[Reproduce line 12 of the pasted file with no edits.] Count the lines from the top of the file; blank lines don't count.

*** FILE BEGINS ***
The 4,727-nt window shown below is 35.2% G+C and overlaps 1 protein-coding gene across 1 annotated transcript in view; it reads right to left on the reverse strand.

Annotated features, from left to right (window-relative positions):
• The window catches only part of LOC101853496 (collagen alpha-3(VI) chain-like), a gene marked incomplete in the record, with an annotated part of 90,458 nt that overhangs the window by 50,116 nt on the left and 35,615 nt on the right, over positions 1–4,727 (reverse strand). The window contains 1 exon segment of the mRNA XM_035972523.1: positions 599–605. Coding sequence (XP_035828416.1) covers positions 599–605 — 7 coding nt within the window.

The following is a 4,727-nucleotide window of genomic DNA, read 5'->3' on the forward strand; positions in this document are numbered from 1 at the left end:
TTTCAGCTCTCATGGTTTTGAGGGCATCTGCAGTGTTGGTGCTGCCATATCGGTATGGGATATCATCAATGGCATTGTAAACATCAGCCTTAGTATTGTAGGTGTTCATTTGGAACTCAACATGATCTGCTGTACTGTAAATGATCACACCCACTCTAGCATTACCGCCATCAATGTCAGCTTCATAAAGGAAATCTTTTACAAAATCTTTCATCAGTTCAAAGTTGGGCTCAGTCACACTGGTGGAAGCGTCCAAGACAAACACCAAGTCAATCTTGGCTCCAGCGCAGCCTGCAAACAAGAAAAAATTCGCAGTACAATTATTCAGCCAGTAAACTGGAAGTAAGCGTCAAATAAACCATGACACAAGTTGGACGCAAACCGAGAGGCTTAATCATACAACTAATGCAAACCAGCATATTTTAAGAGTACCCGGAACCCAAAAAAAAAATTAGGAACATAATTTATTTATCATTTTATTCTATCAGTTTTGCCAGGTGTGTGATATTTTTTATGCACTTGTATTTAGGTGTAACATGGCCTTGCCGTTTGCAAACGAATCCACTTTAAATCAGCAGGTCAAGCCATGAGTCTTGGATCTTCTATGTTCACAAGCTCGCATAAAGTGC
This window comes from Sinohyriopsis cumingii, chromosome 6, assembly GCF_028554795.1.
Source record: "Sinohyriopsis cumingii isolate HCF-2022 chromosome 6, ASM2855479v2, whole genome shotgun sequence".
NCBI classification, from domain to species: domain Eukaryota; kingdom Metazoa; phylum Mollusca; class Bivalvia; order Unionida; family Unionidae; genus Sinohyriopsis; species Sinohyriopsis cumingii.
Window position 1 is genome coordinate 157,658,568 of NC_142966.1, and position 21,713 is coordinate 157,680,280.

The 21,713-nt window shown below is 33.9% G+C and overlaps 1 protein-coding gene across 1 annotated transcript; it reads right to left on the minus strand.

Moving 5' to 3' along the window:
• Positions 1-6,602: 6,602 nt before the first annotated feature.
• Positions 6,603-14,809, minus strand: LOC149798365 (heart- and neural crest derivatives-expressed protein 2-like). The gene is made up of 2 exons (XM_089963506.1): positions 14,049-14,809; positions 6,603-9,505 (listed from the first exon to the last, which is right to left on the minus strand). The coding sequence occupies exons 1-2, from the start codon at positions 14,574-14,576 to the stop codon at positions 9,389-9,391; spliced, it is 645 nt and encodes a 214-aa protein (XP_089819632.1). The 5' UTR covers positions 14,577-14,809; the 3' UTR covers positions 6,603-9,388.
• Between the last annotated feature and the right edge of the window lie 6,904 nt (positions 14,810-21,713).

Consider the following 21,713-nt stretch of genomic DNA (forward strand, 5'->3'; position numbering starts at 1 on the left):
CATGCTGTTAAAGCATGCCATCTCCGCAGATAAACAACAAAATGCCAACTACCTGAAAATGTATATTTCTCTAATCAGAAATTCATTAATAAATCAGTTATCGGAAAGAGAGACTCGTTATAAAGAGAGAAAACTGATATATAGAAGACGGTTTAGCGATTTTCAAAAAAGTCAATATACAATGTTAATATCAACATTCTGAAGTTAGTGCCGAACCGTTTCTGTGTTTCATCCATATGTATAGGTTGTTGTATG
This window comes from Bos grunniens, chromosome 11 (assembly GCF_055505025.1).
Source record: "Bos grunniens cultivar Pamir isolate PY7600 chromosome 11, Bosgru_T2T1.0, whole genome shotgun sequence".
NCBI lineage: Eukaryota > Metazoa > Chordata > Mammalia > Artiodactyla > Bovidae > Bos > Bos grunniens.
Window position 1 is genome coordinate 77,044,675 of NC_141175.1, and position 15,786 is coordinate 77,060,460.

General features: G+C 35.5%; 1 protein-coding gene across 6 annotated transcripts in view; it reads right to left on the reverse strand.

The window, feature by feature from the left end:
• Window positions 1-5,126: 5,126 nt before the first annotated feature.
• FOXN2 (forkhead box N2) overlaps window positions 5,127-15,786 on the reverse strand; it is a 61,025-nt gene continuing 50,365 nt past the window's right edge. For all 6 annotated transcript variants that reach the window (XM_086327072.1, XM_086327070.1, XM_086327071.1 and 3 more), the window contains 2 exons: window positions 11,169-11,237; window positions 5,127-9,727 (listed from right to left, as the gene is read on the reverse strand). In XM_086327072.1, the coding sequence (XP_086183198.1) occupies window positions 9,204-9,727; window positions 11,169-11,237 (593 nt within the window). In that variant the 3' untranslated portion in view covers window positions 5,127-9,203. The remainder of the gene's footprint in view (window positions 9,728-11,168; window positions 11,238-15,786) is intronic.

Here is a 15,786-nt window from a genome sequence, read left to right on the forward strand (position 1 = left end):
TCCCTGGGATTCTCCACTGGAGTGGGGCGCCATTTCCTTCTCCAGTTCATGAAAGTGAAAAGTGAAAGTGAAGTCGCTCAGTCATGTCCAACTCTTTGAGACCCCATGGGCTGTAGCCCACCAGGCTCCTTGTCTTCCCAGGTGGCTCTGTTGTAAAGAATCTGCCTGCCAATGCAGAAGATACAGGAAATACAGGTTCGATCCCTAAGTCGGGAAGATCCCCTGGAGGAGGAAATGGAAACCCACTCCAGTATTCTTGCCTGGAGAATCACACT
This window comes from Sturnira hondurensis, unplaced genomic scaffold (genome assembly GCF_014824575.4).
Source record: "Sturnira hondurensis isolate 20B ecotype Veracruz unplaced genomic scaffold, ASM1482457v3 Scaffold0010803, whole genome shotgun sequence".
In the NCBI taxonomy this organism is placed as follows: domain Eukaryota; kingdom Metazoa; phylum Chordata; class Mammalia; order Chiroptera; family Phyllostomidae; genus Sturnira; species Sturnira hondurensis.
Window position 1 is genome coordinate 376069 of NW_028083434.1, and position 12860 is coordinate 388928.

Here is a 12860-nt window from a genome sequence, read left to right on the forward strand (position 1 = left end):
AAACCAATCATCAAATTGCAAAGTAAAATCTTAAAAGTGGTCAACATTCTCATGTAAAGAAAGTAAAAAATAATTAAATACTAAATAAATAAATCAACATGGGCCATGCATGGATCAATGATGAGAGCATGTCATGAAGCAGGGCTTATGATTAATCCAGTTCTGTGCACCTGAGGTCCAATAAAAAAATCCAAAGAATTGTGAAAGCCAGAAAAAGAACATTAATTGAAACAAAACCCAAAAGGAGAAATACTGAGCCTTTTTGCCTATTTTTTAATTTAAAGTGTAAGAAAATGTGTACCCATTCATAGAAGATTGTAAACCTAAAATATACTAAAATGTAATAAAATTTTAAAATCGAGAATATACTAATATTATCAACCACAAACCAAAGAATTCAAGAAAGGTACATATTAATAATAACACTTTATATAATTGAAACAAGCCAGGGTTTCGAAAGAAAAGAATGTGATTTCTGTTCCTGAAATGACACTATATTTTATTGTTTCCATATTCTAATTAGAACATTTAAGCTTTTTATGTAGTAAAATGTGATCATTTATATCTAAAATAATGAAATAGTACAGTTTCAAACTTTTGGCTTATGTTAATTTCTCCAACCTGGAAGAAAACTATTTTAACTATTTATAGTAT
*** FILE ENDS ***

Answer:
• Positions 1-6,602: 6,602 nt before the first annotated feature.